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Recover the cost of medical treatment from people not resident in the UK

Last updated: 01:21pm 16 May 2019

…whilst the NHS will always treat people in an emergency, no matter where they are from, we will recover the cost of medical treatment from people not resident in the UK.

Conservative Party Manifesto 2017, p.67

Our verdict

The National Health Service (NHS) provides necessary and urgent treatment to any patient who needs it. However, those who are not ordinarily resident in the UK, such as former residents living overseas, short-term migrants and people visiting from abroad, may have to contribute to NHS costs by paying for some treatments.

In October 2017, the government amended legislation on charges to overseas visitors, requiring hospitals to establish whether patients are eligible for free treatment, and to charge upfront those who are not eligible for non-urgent care. According to former Secretary for Health Jeremy Hunt, the new regulations will allow the NHS to recover £500 million per year by 2020.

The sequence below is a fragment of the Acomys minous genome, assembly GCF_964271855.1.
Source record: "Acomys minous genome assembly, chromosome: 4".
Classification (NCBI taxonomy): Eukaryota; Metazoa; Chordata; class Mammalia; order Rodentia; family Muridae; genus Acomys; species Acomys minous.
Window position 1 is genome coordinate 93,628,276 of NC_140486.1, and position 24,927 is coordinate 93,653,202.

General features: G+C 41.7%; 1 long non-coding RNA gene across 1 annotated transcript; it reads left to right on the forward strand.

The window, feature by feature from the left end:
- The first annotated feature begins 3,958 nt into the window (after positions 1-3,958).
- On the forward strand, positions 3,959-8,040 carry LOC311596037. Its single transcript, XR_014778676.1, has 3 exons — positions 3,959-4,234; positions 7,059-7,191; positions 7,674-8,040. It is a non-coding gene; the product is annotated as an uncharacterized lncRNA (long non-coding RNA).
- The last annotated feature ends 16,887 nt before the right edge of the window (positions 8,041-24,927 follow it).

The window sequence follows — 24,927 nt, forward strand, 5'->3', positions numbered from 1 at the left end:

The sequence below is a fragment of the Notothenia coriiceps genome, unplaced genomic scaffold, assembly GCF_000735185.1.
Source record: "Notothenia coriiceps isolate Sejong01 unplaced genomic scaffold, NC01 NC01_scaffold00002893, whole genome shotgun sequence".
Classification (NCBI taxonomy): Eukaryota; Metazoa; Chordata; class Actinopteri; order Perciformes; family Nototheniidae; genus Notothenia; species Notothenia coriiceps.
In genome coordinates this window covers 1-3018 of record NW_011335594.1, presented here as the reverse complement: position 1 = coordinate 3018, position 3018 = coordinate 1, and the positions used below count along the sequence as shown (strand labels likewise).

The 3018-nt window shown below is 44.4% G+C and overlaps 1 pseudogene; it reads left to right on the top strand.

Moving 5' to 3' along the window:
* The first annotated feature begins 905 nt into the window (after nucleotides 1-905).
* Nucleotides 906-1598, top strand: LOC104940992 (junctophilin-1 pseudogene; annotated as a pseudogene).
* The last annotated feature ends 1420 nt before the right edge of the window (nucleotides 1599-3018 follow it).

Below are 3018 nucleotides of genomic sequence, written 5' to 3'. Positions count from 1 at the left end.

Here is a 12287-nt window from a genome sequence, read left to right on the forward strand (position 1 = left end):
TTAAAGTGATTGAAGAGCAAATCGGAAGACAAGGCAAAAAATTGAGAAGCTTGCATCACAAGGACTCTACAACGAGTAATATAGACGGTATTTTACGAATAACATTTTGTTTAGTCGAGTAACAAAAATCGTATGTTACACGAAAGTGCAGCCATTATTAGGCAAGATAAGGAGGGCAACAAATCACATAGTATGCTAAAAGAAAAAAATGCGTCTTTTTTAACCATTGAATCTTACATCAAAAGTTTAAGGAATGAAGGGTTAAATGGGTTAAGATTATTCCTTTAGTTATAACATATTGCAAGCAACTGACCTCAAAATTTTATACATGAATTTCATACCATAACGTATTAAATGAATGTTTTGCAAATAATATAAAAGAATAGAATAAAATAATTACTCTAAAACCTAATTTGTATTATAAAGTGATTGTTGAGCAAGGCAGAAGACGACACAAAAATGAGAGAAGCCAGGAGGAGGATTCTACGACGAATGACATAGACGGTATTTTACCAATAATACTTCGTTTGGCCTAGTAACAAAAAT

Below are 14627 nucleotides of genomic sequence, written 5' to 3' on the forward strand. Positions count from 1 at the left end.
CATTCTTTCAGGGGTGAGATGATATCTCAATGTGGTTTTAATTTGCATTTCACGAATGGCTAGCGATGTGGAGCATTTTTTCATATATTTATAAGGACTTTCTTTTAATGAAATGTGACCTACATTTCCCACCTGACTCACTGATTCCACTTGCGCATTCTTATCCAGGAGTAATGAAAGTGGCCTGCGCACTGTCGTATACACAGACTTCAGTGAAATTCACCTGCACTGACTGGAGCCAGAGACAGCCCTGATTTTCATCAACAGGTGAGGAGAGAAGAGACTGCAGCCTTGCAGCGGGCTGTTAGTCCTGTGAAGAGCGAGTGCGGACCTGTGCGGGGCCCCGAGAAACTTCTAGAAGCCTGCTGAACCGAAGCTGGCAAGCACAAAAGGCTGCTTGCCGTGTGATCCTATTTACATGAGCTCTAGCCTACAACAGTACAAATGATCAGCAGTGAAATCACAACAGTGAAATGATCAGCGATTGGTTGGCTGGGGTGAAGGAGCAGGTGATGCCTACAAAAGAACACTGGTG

The government completed a review of the amendments in December 2018 and found:

“the 2017 Amendment Regulations are largely working in the way they were intended”

It is worth noting that, despite government claims of “misconceptions around how the cost recovery regulations affect access to care”, several august bodies, including the Royal College of Physicians, the Royal College of Paediatrics and Child Health, Royal College of Obstetricians and Gynaecologists and the Faculty of Public Health, have called for a suspension of NHS overseas visitor charges due to concerns about the impact on public health.

The government has amended legislation in order to fulfil this pledge and is recovering the cost of treatment from non-UK residents, so this policy is ‘done’. We will, however, be monitoring the government’s response to concerns from medical professionals about the impact of the changes, so follow this policy for updates.

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